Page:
So, one cool thing for web apps is Canvas. Canvas started life as an Apple proprietary thing. All of the browser manufacturers liked it, we've all implemented it, and it's been codified as a specification. It's an immediate graphics mode without plug-ins. If you want to make dynamic graphics now, you either have to make them on the server, which is slow, or you use plug-ins, like Flash, or Java. But Canvas is an immediate graphics mode. I work for Opera, but I want to show this is cross browser, so here's some Canvas in Firefox. this is a nice app. This text is real text, but the background stuff is just Canvas making eye-candy and there's nothing wrong with eye candy. This is really cool.

Okay, let's look at some things in Opera. Here is a first person shooter game. This is written in JavaScript and drawn directly onto the screen with Canvas. If you're like me, and not of a militaristic bent, then I recommend to you this first person giver, in which you wander round giving people flowers. This is natively supported right now in Opera, Safari, Firefox, and Chrome. What about IE, I hear you say? Great question, guys.

What about IE?

No problem. Canvas explorer at sourceforge ( is a freely downloadable JS library that will translate your Canvas on the fly into something that IE has had for donkey's years called VML. If you download this and plug it into your site, then Canvas will work in IE. Not perfectly in very circumstance, but well enough.

What about accessibility?

Okay. You're all top notch developers, or you'd not be here, so... after you look at this for slightly longer, you might think 'what about accessibility?' This is really important. Canvas at the moment, is unfortunately not accessible. Think of Canvas as an image without even alt text. It's just pixels manipulated by script. So even if you put text into a Canvas, it's just like an image of text made with photoshop. That text cannot be got by the DOM. There is no DOM— that's great, because it's really really fast, but it means there's nothing for assistive technologies to hook into.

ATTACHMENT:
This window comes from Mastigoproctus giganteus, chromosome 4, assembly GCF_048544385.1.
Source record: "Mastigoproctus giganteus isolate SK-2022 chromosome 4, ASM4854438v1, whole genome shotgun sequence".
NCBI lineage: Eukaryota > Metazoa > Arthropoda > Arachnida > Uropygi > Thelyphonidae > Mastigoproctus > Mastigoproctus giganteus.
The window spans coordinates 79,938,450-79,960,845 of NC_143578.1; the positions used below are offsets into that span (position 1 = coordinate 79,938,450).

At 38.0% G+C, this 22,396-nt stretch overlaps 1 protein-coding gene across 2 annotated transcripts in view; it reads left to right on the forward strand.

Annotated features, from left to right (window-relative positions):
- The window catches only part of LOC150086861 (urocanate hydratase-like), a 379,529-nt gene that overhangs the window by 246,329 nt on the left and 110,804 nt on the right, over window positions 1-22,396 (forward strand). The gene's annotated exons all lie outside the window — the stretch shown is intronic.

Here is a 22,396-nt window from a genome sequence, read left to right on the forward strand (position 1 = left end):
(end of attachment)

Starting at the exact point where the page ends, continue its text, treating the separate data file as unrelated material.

The spec defines fallback content, and that just sits in-between the Canvas tags. This ain't good enough. The reason is, is that the fallback content is only given to browsers that can't use Canvas. If your browser can use Canvas, but you can't see it, you can't get to that fallback content at the moment. This is a known problem. There is an accessibility task force proposed by the W3C. I'm glad to say that yesterday Opera put their support in for this task force to be set up and I imagine that the other browser vendors will also do so.

There's a guy in Opera who I know and work with, and I've just introduced him to the guys in Adobe who are responsible for retro-fitting Flash for accessibility. So hopefully there'll be some movement on this, but at the moment, Canvas isn't accessible. It has to supplement stuff that's already on the screen.

Here's a nice example of this. This is a JQuery plug-in written by some guys called the Filament Group. What this does is it graphs the information on this accessible data table. So if for example I make this something like 450, hopefully you'll see it graph in real time. The JQuery plug-in is getting the information out of that data table and making it a graph. This is a brilliant example of accessible use of Canvas. Because of course, if you're using a screen reader, you can actually get to that information, and the Canvas supplements it.